"Or our communism, which is even more of a mess. One of them can be repaired, I suppose. Saved."

"And the other?" Fernando asked.

"Is communism," I said, smirking though I didn't find it particularly funny.

"So if I was to ask you to keep the lines of communication open with me -- just me -- how would you feel about that?"

"Like pen pals?" I said, still smirking.

"You know where I work. You know what I mean."

"Yeah. Yeah, I do."

"You won't have to do anything against your people. Just keep your eyes open, and I'll check in with you once in a while."

I thought it over for a few minutes. Fernando was perceptive enough not to bother me while I was thinking -- we just both sipped our coffee and watched the people go by.

"Fine. I'm with you, Fernando."

* * *

Seven years and change later, I was returning to my apartment after a long day of work. I'd been put in charge of a project that I hated the thought of -- a nano-bug that would kill American soldiers on the battlefield. In a few months, my unit would be shipped off to a secret lab in Pyongyang to begin critical design on the bug, a project under the aegis of "Bad Omen."

I'd expected to hear from Fernando in some way after China and America went to war, but I hadn't. Not until that day.

"This place hardly befits a man of your educational standing," a deep voice said as I entered my tiny, dark apartment in Beijing.

I flipped the lights on to find Fernando at the small dining table in my kitchen, smoking a cigarette into a large, clay ashtray.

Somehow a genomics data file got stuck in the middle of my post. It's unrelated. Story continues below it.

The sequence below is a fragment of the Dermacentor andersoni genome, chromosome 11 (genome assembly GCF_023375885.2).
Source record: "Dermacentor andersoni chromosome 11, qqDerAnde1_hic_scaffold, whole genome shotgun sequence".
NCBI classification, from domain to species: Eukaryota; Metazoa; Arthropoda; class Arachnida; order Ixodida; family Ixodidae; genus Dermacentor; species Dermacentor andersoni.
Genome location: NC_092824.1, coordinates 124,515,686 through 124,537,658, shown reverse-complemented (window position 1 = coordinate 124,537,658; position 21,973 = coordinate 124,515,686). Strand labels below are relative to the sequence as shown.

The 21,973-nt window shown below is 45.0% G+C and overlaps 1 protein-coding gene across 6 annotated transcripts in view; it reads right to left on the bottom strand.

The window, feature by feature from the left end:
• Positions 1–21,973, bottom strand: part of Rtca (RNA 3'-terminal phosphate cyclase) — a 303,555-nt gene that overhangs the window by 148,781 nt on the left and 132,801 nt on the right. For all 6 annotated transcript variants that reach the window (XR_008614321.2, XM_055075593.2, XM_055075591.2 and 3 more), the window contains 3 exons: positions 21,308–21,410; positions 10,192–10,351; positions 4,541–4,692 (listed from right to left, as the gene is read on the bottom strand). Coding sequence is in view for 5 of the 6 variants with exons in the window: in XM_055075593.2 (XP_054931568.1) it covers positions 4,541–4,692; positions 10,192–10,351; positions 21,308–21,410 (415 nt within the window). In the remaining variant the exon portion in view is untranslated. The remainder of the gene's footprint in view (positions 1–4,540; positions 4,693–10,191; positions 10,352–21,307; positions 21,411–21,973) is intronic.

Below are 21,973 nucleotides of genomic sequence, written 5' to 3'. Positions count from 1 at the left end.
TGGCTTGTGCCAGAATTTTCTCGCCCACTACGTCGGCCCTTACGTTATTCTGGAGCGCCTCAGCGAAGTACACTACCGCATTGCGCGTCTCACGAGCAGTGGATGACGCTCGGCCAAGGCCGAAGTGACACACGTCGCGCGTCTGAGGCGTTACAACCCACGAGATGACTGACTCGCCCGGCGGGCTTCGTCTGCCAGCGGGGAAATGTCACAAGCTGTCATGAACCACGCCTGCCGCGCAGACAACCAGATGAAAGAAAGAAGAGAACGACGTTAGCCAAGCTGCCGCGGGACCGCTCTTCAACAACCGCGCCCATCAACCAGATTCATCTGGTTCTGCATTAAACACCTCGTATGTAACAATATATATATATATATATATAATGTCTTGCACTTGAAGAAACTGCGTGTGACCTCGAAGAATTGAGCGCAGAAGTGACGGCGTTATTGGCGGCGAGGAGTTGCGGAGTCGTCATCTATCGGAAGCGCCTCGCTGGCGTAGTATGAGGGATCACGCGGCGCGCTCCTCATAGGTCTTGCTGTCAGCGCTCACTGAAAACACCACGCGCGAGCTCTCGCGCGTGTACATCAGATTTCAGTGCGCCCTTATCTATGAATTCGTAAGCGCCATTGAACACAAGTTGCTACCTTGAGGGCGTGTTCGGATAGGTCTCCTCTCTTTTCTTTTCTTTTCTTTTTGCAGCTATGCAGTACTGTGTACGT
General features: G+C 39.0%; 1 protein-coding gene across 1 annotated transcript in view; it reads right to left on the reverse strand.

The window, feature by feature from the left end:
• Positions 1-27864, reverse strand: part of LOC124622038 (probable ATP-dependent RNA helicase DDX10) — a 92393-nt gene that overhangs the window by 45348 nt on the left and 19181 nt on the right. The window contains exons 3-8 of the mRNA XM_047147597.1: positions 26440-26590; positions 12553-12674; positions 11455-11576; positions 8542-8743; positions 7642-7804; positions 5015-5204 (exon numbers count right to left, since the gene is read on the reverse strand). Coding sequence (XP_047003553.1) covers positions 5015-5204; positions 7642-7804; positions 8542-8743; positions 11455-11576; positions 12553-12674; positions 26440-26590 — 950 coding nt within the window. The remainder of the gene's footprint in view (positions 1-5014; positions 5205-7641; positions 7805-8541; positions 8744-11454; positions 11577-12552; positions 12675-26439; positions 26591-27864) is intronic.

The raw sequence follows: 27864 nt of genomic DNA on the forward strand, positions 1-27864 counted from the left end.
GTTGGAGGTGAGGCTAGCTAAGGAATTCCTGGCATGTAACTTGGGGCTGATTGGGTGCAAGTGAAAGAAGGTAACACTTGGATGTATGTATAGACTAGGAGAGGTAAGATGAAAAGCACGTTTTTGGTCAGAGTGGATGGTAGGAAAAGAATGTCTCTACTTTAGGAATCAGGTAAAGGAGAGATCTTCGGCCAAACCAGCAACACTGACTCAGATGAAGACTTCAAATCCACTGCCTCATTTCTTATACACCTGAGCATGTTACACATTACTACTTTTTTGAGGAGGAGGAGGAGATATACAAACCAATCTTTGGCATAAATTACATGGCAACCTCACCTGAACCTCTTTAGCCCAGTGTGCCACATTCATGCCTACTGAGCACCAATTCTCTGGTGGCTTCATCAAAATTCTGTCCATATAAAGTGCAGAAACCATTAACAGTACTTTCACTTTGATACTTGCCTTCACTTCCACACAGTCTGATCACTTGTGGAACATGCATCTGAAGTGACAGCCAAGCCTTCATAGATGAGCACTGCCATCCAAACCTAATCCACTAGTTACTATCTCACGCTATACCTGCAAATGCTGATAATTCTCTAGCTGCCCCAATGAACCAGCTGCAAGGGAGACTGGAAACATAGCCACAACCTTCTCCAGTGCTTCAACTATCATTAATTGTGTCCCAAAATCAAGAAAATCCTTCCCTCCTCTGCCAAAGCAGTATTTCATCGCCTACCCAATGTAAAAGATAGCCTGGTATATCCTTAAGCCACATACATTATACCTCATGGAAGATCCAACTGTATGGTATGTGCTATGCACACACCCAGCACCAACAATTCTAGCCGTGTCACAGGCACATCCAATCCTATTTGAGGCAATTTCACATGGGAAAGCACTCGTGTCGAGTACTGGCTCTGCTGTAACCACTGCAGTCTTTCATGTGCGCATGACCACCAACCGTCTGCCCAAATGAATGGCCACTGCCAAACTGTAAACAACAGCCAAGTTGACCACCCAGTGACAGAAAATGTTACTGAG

"Our borders have been closed for months, Fernando. How'd you get into the country?" I said quietly, closing the door.

"I was in before the borders closed, my friend. I just didn't leave when the rest of the Americans did."

"How've you managed to stay hidden all this time? To not get caught?"

"I'm talented," he said, snuffing out his cigarette. "You don't mind if I smoke, do you?"

"Not at all. They're your lungs."

"Can't smoke in America anymore. Against the law. I might never leave China," he said, grinning. "So, let's catch up. I brought some beer. Local stuff, but it doesn't suck."

I shrugged and sat down with him, and he opened two bottles of Yanjing Beer for us.

"So, what do they have you working on these days?"

"What you thought," I said, drinking from my beer and taking one of his cigarettes. "Developing nano-weapons."

"Anything specific?"

"Not yet. We're in preliminary design phase. Brainstorming, basically."

"But you'll keep me updated next time I drop by, yeah?"

"As long as our agreement hasn't changed."

"Full citizenship. Still the same," he said.

"Then yeah. When I know something, how do I contact you?"

"Leave the light on in your bathroom when you go to work. When you get back, I'll be here."

I nodded. Then Fernando and I got nicely drunk.

* * *

When I was transferred to Pyongyang, I let Fernando know. I didn't know what I was going to be doing there yet, but he needed to know where I was.

I was there for two months before I heard from him again -- and it was in a way I didn't expect. While working in the lab -- we were in trials on the first version of the nano-weapon -- my cell phone chirped once. A text message.

Get out of the lab. You have an hour before that whole place is rubble. --F.